Star rugby player Israel Folau is fighting to keep his job after saying that 'hell awaits' gay people

Cameron Spencer/Getty ImagesIsrael Folau of the Wallabies runs the ball during The Rugby Championship Bledisloe Cup match between the Australian Wallabies and the New Zealand All Blacks at ANZ Stadium on August 18, 2018 in Sydney, Australia.
  • Star rugby player Israel Folau posted a graphic on Instagram last week saying that “hell awaits” homosexuals, drunks, and liars.
  • Rugby Australia said it plans to sack him over the post because it breaches its code of conduct.
  • On Wednesday, NSW Waratahs announced that Folau had responded to a breach notice issued by Rugby Australia and has requested a hearing.
  • Politicians such as Australian Prime Minister Scott Morrison and New Zealand Prime Minister Jacinda Ardern slammed Folau for his comments.
  • Visit for more stories.

Israel Folau, one of the top rugby players in Australia and the world, may lose his job over controversial statements he made against the LGBT community on social media.

Folau, a member of the Assemblies of God and outspoken religious advocate, posted a graphic to Instagram last week which said that “hell awaits” those “living in sin,” including homosexuals, drunks, and liars.

“Those that are living in Sin will end up in Hell unless you repent,” he wrote in the caption next to the graphic. “Jesus Christ loves you and is giving you time to turn away from your sin and come to him.”

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Shortly after the post was published, Rugby Australia and the NSW Rugby Union announced plans to terminate Folau’s contract with them.

The two sporting authorities wrote in a joint statement on Thursday: “As a code we have made it clear to Israel formally and repeatedly that any social media posts or commentary that is in any way disrespectful to people because of their sexuality will result in disciplinary action.”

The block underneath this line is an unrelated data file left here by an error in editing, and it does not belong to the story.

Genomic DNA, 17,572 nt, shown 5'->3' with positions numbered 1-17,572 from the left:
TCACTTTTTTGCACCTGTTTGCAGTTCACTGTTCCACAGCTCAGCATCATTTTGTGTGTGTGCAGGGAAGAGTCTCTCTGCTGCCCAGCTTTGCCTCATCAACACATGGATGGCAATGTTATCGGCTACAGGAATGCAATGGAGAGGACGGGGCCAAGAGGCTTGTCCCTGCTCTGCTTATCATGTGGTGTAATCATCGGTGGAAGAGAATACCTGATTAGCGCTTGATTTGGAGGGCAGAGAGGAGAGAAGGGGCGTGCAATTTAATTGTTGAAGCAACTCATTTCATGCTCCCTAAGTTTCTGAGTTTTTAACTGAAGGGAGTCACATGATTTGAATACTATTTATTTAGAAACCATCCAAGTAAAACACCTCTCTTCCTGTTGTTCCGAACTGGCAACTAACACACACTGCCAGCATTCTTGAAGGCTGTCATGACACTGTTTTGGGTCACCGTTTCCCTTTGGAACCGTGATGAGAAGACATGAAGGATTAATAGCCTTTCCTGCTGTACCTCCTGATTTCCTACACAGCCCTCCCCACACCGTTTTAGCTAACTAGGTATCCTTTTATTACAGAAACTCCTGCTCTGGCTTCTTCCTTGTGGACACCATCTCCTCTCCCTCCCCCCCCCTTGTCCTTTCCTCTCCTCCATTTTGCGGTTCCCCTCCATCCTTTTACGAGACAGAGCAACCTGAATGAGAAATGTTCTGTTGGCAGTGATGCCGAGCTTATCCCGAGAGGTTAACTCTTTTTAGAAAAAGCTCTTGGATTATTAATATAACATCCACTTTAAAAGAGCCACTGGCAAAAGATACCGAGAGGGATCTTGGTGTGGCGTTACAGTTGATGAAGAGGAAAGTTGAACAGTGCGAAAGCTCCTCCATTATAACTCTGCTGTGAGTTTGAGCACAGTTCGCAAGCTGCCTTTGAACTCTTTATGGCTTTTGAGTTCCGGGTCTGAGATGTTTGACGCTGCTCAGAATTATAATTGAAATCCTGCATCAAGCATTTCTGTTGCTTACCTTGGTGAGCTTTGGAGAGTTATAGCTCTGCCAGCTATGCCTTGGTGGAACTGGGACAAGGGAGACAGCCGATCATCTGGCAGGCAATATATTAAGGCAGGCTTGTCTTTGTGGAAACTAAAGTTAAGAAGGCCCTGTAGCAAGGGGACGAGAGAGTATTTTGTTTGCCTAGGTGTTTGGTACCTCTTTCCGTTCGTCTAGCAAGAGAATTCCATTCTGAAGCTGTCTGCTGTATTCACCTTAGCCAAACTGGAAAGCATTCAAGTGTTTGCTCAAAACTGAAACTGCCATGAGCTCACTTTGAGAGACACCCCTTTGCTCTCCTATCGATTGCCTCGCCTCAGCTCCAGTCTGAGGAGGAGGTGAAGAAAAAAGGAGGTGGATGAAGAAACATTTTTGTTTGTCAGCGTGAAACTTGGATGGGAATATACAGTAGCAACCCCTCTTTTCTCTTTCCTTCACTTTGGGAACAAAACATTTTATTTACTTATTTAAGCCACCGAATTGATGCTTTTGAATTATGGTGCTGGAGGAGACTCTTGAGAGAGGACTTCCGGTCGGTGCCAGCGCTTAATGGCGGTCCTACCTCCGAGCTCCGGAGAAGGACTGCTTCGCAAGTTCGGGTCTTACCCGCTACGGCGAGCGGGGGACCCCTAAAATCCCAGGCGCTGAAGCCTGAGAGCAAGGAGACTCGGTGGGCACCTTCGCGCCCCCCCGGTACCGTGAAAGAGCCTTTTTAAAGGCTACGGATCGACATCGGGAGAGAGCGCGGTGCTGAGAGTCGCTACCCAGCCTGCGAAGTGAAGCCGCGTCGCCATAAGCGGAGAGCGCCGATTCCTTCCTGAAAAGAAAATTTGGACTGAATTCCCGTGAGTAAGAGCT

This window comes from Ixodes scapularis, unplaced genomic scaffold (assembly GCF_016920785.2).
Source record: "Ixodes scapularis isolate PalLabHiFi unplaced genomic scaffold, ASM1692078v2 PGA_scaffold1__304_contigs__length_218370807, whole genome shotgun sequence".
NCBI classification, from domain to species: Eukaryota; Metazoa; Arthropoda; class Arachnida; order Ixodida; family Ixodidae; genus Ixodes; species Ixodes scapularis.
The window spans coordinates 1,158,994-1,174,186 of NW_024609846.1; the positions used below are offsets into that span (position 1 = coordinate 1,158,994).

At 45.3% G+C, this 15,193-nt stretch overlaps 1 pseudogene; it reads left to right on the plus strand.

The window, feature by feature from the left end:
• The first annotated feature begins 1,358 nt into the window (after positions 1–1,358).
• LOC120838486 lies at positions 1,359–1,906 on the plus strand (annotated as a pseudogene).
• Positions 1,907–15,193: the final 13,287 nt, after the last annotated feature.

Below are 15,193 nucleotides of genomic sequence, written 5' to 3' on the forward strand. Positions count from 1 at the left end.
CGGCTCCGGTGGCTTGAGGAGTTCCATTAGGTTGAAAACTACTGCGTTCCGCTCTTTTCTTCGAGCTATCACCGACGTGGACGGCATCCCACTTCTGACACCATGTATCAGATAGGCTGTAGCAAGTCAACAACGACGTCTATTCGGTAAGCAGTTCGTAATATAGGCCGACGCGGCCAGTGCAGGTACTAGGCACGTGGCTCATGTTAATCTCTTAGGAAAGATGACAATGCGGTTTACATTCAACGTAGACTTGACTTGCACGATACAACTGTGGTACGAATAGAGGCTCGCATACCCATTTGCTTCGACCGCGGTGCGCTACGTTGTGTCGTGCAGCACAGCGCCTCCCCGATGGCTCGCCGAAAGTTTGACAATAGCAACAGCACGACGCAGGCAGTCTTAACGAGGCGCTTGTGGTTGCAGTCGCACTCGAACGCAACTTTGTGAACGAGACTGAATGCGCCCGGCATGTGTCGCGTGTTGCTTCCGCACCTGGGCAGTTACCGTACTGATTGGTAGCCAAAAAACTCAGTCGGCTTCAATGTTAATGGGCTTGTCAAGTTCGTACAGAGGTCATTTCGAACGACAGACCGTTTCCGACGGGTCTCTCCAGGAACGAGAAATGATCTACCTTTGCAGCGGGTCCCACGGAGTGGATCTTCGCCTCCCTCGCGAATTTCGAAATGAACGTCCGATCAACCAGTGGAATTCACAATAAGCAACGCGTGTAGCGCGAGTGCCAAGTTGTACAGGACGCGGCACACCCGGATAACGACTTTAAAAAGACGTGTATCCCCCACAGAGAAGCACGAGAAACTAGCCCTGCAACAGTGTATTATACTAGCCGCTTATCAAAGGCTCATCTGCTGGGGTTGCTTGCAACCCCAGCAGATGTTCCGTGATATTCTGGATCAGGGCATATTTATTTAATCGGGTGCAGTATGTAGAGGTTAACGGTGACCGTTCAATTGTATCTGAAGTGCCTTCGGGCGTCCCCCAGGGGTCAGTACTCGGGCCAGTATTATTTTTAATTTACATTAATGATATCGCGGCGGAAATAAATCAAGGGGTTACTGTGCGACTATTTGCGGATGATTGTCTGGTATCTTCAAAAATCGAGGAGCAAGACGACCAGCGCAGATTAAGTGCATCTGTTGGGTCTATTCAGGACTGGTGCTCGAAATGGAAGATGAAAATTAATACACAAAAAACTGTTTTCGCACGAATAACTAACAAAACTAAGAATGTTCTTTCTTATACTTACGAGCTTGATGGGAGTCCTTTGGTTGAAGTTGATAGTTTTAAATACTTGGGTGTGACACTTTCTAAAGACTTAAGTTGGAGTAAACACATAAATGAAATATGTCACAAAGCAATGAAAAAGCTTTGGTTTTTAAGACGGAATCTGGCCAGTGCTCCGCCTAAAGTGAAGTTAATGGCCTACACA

“In the absence of compelling mitigating factors, it is our intention to terminate his contract.”

Folau met with rugby heads on Friday afternoon, but Rugby Australia and the NSW Rugby Union announced that their position remained “unchanged.”

Israel folau 3Chris Hyde/Getty ImagesIsrael Folau during a Wallabies training session at Cbus Super Stadium on September 10, 2018 in Gold Coast, Australia.

On Wednesday, the NSW Waratahs announced that Folau had responded to a breach notice issued by Rugby Australia in relation to his social media posts and has requested a hearing.

“Israel has responded formally today to request a Code of Conduct hearing which, under the circumstances, was not an unexpected outcome. We will now work to confirm a date for the hearing as soon as possible,” Rugby Australia Chief Executive, Raelene Castle, said on Wednesday. “After the date for the hearing is confirmed Rugby Australia and the NSW Rugby Union will make no further comment on the matter until the Code of Conduct process has concluded.”

Rugby Australia says it will now make arrangements with the Rugby Player’s Association (RUPA), which provides support to professional Rugby players in Australia, to organise the hearing.

Previous comments have landed Folau in hot water

Israel folauJono Searle/Getty ImagesGOLD COAST, AUSTRALIA – SEPTEMBER 15: Israel Folau of the Wallabies looks dejected during The Rugby Championship match between the Australian Wallabies and Argentina Pumas at Cbus Super Stadium on September 15, 2018 in Gold Coast, Australia.